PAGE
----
Improvement of the performance of the judiciary is an important part of a growth agenda for Sri Lanka as it moves to middle income country status. The present government has set ambitious targets to double gross domestic product (GDP) per capita by 2016 and has cited the need for a more efficient judicial sector as a means of reducing poverty. This is consistent with the broad historical evidence that a well-functioning judicial sector is the most effective long-term instrument for securing property rights and enforcing contracts, which in turn are critical factors for investment and commerce, and hence poverty reduction and economic growth. Sri Lanka ranks 133rd in the 2013 doing business's sub-index on enforcement of contracts, a level that is comparable to other South Asian countries but lower than other middle income comparators such as Thailand (ranked 23rd) and Malaysia (ranked 33rd). Identifying the contributing factors to inefficiency in Sri Lanka's courts in hearing commercial cases is the main purpose of this review. The findings in the report are based on available statistics on court performance and interviews with key stakeholders in the justice sector. The report is structured as follows: chapter one gives introduction, chapter two gives organization and management of the courts, chapter three gives data on case handling in courts, chapter four deals with private sector approaches to dispute resolution, chapter five focuses on legal and procedural issues in commercial cases, chapter six gives past reform efforts, and chapter seven gives conclusions and recommendations.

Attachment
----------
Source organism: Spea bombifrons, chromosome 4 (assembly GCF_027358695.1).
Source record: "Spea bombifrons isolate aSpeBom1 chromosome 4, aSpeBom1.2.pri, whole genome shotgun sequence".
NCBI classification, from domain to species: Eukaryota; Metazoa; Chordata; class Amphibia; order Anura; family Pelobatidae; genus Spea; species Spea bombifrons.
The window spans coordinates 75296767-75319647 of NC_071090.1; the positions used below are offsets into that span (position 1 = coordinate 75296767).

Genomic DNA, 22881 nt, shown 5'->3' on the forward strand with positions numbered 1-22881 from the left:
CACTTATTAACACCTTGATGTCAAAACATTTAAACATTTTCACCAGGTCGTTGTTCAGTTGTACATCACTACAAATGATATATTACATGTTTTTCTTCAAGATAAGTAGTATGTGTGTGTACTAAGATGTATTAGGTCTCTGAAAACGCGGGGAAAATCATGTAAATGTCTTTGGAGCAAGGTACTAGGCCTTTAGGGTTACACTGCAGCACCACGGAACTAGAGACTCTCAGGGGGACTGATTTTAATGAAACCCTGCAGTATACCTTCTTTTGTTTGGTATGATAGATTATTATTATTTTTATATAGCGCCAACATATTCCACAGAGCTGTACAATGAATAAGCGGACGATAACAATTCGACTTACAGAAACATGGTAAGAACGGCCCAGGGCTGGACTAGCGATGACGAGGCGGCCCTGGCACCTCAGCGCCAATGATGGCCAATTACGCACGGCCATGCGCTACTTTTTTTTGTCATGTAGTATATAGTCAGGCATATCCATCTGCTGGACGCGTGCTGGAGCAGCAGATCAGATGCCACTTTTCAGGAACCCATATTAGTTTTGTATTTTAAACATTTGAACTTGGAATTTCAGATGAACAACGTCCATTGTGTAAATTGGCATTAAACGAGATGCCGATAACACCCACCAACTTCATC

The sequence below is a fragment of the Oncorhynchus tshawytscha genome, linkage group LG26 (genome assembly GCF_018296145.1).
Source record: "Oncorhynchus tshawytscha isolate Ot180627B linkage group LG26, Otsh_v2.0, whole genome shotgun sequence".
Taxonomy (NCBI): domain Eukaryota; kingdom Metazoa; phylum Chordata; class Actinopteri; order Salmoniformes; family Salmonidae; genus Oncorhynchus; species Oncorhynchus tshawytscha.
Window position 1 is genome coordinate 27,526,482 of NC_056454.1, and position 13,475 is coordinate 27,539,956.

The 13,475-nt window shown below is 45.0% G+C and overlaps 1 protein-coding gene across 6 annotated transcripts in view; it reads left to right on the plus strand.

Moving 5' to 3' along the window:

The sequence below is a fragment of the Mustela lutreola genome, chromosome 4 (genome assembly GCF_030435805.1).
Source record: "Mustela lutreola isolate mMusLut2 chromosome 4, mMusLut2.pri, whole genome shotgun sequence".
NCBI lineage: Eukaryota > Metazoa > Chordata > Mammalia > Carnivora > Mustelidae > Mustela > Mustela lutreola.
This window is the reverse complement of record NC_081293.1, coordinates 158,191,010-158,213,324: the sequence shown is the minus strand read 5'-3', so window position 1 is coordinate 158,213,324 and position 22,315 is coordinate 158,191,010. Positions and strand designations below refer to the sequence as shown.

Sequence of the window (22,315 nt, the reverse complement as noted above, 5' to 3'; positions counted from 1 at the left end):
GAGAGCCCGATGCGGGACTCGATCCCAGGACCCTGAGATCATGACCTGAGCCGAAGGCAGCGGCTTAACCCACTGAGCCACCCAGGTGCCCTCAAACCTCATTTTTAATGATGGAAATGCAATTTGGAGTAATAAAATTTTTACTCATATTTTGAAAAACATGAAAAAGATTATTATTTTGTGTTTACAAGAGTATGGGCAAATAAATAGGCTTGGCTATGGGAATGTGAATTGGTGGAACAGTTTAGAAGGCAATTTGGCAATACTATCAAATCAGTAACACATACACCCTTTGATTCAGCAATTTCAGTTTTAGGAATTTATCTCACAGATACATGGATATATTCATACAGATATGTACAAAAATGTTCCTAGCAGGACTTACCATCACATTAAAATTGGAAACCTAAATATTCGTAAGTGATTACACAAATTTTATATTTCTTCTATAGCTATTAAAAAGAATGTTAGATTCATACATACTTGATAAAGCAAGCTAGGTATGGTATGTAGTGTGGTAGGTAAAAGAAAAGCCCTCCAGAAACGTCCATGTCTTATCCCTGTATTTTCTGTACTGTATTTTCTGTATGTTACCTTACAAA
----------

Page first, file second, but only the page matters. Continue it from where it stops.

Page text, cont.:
Loading...
Thumbnail Image
Publication

Pre-trial Procedures in Administrative Justice Proceedings in England and Wales, France, Germany and the Netherlands : A Comparative Study with a View to the Possible Development of Pre Trial Procedures in Administrative Law in Turkey

2010-07-19, World Bank